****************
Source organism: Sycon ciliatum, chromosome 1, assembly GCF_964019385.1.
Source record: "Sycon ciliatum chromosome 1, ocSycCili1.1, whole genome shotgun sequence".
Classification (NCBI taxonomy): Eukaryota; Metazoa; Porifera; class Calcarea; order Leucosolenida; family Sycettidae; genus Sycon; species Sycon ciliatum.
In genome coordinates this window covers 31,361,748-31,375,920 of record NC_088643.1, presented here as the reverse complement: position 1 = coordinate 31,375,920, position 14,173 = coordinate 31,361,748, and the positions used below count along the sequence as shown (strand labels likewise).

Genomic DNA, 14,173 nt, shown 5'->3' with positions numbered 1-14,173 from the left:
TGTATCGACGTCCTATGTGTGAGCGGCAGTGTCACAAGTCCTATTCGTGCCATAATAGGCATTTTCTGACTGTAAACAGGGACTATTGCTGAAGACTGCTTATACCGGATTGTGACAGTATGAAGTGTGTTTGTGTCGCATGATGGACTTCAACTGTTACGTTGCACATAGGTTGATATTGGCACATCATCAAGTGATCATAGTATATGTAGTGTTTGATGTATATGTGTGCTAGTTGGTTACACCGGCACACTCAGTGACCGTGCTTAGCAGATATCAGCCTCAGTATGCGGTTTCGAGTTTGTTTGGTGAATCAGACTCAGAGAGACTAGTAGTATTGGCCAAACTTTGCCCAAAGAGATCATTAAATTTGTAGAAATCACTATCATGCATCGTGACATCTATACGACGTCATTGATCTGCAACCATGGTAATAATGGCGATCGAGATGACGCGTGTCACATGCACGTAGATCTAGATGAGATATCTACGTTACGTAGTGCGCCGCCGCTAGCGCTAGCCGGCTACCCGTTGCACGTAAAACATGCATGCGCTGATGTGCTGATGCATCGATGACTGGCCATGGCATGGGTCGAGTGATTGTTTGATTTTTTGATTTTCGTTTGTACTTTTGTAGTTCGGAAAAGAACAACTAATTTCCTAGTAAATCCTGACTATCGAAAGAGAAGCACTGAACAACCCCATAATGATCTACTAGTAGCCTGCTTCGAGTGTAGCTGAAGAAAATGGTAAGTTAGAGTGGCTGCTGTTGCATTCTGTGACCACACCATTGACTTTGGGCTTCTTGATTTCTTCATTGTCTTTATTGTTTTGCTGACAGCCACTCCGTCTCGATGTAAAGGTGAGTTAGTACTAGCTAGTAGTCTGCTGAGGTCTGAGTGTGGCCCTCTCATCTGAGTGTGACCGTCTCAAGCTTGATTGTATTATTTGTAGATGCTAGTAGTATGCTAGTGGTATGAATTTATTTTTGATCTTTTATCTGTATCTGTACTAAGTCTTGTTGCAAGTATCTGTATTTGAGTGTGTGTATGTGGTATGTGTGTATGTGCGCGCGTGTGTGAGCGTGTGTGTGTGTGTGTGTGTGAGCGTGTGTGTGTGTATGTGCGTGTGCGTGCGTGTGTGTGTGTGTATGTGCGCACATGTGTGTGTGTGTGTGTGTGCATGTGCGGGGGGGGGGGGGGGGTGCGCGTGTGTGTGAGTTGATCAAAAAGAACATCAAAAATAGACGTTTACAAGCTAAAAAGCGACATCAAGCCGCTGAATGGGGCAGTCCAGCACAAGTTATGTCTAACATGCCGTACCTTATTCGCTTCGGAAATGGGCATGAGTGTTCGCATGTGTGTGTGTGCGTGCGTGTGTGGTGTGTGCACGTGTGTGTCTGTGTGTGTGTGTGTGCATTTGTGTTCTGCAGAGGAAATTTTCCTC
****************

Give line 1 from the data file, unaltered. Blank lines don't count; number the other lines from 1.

Source organism: Sycon ciliatum, chromosome 1, assembly GCF_964019385.1.